Project Serpent, Day I-lost-track

On day 8 (which I believe was Sunday), I announced that I was happy with the progress I was making, and that I was confident enough in my ability to finish that I would treat the end of this next week as a deadline.

And then the next day I went to work, and realized that perhaps my pronouncement was premature.

It turns out it’s really hard to work on anything after coming home from a full day of work. Luckily, I still find it pretty easy to get some work done on Serpent before I leave in the morning, but even so that’s much less time than the four hours I told myself I’d spend. I’m no longer sure I can finish by the end of this week, and even writing up daily progress reports is kind of hard. Some concessions are due.

I will not give up on Serpent, but I’ll make the following modifications to my challenge:

  1. I will work on Serpent for a minimum of 30 minutes each day.
  2. My deadline (which is once again a soft deadline, like the one I set for the first week and unlike the one I meant to set for this week) is December 30.
  3. I will no longer require myself to post progress updates every day, though I’ll still try to do it every couple of days and I will still require myself to stick to my pre-Serpent schedule of one post per week.

Now that the unpleasant concession is out of the way, here is an actual progress update.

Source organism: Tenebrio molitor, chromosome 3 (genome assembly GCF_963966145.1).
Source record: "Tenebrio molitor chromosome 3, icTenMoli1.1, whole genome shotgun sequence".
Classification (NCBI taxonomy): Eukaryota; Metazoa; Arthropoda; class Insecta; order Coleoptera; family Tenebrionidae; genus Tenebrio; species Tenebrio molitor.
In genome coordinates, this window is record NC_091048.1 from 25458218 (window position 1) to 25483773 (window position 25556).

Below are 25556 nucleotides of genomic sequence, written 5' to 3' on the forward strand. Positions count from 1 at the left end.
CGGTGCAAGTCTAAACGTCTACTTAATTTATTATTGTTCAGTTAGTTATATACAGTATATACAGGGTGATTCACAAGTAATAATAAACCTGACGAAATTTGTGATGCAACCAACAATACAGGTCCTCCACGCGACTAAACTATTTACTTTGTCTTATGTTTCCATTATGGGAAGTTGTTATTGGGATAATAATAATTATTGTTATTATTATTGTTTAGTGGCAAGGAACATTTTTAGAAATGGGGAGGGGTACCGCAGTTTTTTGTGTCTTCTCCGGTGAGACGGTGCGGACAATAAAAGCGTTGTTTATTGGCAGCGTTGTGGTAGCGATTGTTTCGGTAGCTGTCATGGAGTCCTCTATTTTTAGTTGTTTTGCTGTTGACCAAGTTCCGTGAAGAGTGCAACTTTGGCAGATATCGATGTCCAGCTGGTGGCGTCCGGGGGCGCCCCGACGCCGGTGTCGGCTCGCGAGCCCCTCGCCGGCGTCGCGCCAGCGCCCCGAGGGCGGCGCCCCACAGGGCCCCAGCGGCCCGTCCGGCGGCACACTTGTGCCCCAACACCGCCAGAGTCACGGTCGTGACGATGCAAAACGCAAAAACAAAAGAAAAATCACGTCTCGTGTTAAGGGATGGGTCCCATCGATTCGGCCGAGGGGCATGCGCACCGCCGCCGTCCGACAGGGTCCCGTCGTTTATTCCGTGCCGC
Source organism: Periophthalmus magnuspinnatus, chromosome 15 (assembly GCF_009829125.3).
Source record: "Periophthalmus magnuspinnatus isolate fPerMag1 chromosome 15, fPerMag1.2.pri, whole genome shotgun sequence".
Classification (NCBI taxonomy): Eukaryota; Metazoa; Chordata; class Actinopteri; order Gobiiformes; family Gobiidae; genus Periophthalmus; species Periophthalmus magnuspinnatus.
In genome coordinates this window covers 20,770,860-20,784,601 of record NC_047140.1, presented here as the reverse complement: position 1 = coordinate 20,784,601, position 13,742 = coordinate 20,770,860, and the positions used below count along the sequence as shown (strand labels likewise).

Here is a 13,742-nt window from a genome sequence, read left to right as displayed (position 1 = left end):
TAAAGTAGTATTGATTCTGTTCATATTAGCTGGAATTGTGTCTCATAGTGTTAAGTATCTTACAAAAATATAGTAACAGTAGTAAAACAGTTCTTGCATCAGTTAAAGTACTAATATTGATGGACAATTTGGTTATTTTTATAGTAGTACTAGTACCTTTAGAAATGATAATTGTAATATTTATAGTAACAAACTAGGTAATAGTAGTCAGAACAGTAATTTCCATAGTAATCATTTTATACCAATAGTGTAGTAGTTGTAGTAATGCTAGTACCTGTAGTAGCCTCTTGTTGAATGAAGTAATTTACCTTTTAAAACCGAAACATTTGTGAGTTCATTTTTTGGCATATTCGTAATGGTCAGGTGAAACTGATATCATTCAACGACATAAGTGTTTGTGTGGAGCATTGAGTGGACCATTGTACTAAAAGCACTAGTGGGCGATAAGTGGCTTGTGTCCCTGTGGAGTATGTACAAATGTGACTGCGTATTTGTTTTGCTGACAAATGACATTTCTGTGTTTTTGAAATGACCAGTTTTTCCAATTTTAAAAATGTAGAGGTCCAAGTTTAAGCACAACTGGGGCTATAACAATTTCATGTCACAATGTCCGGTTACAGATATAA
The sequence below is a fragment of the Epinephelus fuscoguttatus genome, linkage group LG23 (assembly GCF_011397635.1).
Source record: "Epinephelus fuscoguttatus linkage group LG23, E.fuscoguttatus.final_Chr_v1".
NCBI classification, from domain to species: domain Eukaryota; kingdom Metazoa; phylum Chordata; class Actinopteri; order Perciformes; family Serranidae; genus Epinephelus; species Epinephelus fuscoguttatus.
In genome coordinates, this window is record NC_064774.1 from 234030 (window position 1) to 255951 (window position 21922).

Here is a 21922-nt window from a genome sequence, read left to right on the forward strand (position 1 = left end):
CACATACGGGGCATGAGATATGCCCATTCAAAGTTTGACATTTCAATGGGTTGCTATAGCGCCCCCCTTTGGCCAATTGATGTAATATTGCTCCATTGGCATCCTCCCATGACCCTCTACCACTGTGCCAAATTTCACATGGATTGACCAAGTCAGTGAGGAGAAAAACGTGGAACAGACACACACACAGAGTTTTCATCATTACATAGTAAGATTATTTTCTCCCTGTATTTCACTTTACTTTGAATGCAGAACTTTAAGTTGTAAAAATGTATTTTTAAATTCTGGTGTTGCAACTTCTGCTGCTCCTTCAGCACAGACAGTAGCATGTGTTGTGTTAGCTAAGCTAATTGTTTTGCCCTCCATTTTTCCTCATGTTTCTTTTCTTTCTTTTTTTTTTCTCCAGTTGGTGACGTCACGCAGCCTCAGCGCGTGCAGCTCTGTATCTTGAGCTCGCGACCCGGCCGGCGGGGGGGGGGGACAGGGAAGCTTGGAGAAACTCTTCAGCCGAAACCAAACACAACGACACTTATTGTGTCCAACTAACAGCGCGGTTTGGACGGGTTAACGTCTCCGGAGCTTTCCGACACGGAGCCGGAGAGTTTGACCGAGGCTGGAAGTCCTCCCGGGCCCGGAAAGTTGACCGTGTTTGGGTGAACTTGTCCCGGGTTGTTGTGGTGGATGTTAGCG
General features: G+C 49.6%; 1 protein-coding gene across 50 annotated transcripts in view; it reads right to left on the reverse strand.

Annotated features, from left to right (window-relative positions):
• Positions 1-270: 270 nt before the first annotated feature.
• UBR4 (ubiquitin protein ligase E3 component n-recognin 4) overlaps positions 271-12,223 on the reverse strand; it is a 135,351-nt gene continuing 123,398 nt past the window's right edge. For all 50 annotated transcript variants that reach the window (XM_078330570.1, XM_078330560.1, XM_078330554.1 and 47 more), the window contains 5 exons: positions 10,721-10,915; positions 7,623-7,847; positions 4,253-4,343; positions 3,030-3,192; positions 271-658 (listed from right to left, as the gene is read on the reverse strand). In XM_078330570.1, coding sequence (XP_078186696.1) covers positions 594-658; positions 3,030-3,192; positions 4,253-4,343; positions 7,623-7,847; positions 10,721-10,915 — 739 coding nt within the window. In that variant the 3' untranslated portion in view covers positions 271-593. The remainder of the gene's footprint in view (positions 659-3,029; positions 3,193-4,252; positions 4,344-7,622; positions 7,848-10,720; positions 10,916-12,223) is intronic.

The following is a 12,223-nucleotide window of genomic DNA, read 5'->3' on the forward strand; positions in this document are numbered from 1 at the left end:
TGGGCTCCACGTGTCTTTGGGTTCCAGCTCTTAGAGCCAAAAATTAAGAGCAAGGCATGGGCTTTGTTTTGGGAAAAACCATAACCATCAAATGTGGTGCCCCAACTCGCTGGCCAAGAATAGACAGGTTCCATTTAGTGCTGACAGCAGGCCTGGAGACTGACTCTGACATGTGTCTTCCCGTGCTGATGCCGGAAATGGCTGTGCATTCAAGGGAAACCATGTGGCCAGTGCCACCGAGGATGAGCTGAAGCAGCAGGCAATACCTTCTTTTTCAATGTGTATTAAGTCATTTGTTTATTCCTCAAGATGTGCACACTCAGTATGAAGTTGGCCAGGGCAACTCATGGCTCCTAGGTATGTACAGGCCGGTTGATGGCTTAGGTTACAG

This morning I wrote up an abstract effect and handler for operations depending on user keyboard input. This is the next step of my “make everything interactive, thereby increasing my motivation” project: I have a snake that moves around at reasonable speeds, but right now it just plods inexorably toward the right edge of the screen until finally it crosses the threshold, never to be seen again. I don’t even get to see whether I’ve correctly handled cases of the game state evolution and drawing functions for when the snake does not consist of a single segment.

Over the next couple days (hopefully by the end of this week), I’m not going to work on actual collision with walls and eating food, but I hope to have the snake respond to the arrow keys by turning around!

The Skill of Finishing Things

In my last post I mentioned that one of the reasons I did my little game jam was social pressure: I felt my programming skills and ideology were under fire, and wished to renew my confidence in them.

But there’s another motivation behind the game jam, one that has been stewing at the edges of my mind for much longer. It’s about the Skill of Finishing Things.

One of my favorite things to do in my free time is to just play with ideas. I just sit around and mull over something in my mind: maybe a game idea, or a mathematical curiosity, or an imagined scenario of the future, or a conlang idea, or some fictional setting or conceit or sometimes even a plot. But (and this seems to be a very common problem) I have a hard time seeing these things through to completion. I realize that it’s okay not to turn every cool idea into a finished product; that would be impossible. But I really wish I could pick, say, one idea per month, or even every six months or every year, and stick with it (even if I consider other things in my free time) until I have something to show for it.

And my Pong jam was one small step in that direction. I had done game jams in the past, but never finished one before — I’ve always been too ambitious. I just desperately needed to have something to my name that I could call complete, so I set my sights as low as possible and gave myself a deadline short enough that I could stand to spend almost every waking hour working until it was done. And that worked, and now I have a shiny thing to show off that’s actually complete. Great!